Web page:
How Age Affects Testosterone Levels
Let us face reality for a minute, everyone is getting older and, men, this means our testosterone is on the decline. The baby boomer population is increasing, and the older adult population is expected to grow exponentially in the next decade.
Most of us understand what happens to us when we age. Our bodies just do not work like they used to. Getting out of bed in the morning takes a little bit longer, our thought processes are a little bit slower, the waistline might be getting a little bit bigger, and, especially for guys, you just do not have that vigor that you had ten years ago. This is all part of the aging process.
The Chinese were the first to pinpoint what happens to men as we get older. By the fifth decade of life, our testosterone levels start to decline, which lead to all the above mentioned conditions. Hypogonadism is a condition that occurs as we get older, and results in declining testosterone levels.
Some common conditions that are associated with lower levels of testosterone:
1. Decrease in sex drive=less enjoyable sexual life
2. Less muscle tissue=Increased body fat
3. Increased risk of Atherosclerosis
Loss of Sex Drive
With declining levels of testosterone, there can also be a loss of sex drive in older men. Testosterone is an important hormone in enhancing sex drive and increasing libido. There are over 150 million men today that suffer from age-associated decline in sex drive, mainly a result of low levels of bioavailable testosterone levels.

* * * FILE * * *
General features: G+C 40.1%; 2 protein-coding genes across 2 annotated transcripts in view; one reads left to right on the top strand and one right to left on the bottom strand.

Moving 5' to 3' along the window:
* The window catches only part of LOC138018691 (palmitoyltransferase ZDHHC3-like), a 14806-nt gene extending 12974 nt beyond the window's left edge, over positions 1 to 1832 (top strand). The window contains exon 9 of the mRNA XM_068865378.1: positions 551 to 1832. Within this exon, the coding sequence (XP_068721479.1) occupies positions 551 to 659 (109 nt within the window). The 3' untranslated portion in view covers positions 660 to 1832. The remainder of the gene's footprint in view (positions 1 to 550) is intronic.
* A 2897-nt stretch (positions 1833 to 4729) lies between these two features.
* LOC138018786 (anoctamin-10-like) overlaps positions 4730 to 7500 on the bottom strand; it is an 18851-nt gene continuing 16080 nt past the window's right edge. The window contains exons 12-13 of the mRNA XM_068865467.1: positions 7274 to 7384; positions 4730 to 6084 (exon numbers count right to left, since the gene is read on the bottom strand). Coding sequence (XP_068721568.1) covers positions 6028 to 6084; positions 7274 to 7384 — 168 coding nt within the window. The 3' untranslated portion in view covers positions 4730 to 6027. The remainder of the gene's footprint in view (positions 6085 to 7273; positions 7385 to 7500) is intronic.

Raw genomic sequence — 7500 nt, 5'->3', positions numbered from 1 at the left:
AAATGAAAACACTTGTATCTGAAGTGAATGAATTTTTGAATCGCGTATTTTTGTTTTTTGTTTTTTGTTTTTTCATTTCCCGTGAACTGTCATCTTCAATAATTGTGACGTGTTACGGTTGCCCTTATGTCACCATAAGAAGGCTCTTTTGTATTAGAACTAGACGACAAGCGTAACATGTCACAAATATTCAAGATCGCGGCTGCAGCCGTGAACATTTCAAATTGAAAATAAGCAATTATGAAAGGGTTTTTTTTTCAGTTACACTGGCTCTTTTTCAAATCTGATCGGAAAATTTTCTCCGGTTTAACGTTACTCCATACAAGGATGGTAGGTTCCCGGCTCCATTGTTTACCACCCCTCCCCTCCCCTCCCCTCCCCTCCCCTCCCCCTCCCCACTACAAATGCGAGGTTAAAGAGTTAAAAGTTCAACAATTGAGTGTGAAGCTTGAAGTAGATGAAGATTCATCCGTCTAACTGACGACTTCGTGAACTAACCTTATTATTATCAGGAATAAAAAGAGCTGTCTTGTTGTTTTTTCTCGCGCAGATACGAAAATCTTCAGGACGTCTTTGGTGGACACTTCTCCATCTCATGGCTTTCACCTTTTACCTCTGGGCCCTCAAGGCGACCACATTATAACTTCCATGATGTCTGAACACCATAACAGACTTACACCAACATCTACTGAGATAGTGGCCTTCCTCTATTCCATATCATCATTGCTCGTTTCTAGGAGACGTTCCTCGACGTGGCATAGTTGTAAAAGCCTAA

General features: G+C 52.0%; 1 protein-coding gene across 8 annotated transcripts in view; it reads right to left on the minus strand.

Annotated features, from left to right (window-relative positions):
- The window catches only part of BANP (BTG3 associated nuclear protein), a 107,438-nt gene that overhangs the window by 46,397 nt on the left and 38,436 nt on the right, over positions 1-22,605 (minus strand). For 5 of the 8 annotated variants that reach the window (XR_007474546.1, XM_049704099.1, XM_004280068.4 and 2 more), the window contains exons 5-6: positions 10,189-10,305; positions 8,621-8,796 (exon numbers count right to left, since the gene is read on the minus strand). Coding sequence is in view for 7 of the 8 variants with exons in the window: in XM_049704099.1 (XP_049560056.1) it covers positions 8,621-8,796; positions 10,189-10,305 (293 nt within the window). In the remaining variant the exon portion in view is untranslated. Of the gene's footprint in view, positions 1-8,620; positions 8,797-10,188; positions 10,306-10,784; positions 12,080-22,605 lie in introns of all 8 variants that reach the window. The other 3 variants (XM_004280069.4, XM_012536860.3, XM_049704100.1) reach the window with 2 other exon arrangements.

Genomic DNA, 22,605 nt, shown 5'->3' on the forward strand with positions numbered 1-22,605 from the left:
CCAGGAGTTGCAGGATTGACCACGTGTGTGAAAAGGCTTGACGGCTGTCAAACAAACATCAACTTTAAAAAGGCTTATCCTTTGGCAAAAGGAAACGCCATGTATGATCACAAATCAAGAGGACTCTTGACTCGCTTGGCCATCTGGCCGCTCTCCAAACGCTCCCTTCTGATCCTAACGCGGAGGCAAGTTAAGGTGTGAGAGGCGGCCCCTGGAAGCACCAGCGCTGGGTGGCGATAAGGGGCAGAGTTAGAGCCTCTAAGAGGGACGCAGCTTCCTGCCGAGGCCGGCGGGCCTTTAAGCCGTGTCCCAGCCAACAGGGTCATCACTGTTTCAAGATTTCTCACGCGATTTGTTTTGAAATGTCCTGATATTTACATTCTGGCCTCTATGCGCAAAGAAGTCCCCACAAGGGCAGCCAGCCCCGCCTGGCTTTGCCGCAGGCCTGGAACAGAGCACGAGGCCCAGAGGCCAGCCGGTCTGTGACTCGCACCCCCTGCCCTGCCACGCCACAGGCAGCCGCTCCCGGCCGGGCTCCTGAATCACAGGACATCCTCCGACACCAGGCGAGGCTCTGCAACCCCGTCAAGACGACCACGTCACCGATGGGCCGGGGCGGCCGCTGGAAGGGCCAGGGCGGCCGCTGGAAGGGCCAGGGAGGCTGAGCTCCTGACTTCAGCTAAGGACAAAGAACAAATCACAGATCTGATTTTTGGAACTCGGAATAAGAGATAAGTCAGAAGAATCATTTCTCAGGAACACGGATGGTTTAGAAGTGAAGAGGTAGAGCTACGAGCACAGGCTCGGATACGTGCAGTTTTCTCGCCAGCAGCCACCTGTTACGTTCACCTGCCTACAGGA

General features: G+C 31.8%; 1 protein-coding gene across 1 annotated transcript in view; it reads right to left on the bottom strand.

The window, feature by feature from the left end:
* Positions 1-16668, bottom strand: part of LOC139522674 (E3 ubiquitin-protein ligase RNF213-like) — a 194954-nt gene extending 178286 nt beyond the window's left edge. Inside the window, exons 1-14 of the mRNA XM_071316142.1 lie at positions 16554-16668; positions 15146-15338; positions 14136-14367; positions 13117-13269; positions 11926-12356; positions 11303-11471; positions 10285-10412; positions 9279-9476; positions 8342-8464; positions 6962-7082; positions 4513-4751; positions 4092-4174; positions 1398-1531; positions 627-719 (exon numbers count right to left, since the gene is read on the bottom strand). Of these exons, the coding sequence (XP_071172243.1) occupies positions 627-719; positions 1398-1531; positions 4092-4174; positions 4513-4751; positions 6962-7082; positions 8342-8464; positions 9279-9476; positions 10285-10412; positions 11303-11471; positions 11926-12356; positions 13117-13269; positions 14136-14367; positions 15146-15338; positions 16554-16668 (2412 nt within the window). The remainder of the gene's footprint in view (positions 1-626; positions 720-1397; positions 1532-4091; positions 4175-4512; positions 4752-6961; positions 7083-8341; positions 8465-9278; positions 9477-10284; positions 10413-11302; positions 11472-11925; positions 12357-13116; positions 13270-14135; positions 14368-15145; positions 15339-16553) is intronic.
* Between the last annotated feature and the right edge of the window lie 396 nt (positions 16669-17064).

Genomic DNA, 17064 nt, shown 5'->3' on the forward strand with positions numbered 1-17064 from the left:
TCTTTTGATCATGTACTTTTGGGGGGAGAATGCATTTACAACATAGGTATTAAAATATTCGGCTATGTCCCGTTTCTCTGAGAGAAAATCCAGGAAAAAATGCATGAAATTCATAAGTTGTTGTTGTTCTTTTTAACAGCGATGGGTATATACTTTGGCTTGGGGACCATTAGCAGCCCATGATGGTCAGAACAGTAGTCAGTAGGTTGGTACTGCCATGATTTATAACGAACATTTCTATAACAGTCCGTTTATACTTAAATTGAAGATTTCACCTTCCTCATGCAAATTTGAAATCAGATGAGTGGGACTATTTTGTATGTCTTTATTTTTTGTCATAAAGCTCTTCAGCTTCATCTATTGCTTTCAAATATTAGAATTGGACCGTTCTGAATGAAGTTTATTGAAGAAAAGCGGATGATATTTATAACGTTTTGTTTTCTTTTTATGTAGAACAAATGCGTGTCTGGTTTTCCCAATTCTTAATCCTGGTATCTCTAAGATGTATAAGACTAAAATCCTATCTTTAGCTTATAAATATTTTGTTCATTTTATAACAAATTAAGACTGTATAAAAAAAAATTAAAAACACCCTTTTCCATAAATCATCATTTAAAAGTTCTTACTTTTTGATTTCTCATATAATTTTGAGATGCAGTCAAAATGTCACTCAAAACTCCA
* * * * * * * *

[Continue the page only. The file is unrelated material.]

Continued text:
Aging can lead to loss of sex drive, mild to moderate forms of impotence, and loss of erections. Bioavailable testosterone has been associated with an increase in sex drive, while higher levels of total testosterone and bioavailable testosterone were associated with higher sex drive and more erection scores.
Loss of Muscle Mass and Increase In Body Fat
Higher levels of circulating testosterone has been shown to help retain muscle mass. Decline in testosterone, due to the aging process, can result in lower muscle mass and higher levels of body fat. This body fat can be located around the belly in men, which has been shown to increase your risk for developing heart disease or Diabetes.
Increasing both your free and bound testosterone can lead to increase in muscle strength and muscle mass. Strength has been shown to slightly increase, but more importantly, the muscle mass increases. This is adding a metabolically active tissue, which can lead to lower body fat levels and lower risk for premature death due to increased belly fat, mainly in the dangerous form of visceral fat.
Leptin is a hormone produced by the body that regulates food intake and energy expenditure to levels of body fat on the body. Aging increases Leptin production, which is a result of having lower testosterone levels in the body. Research has shown that hypogonadal men who had lower levels of testosterone, have higher levels of Leptin, which correlated with a higher BMI. Increasing testosterone levels show a decrease in Leptin levels and can possibly improve insulin sensitivity.
Risk of Atherosclerosis
Increasing testosterone levels can help to improve mortality risks. Higher levels can potentially lead to vasodilation of arteries or a widening of the arteries to allow for more fluid blood flow. Another interesting find is that higher levels of testosterone can also help with angina and pressure in the chest in people who have had previous heart problems.
Perry, H. Morley, J. Wittert, G. Testosterone and Aging. Male Reproductive Dysfunction. Book.
Gades, N. Jacobson, D. McGree, M. St. Sauver, J. Lieber, M. Nehra, A. Girman, C. Klee, G. Jacobsen, S. The association between serum sex hormones, erectile function, and sex drive. J. Sex. Med. 2008. Vol. 5(9); pp. 2209-2220.
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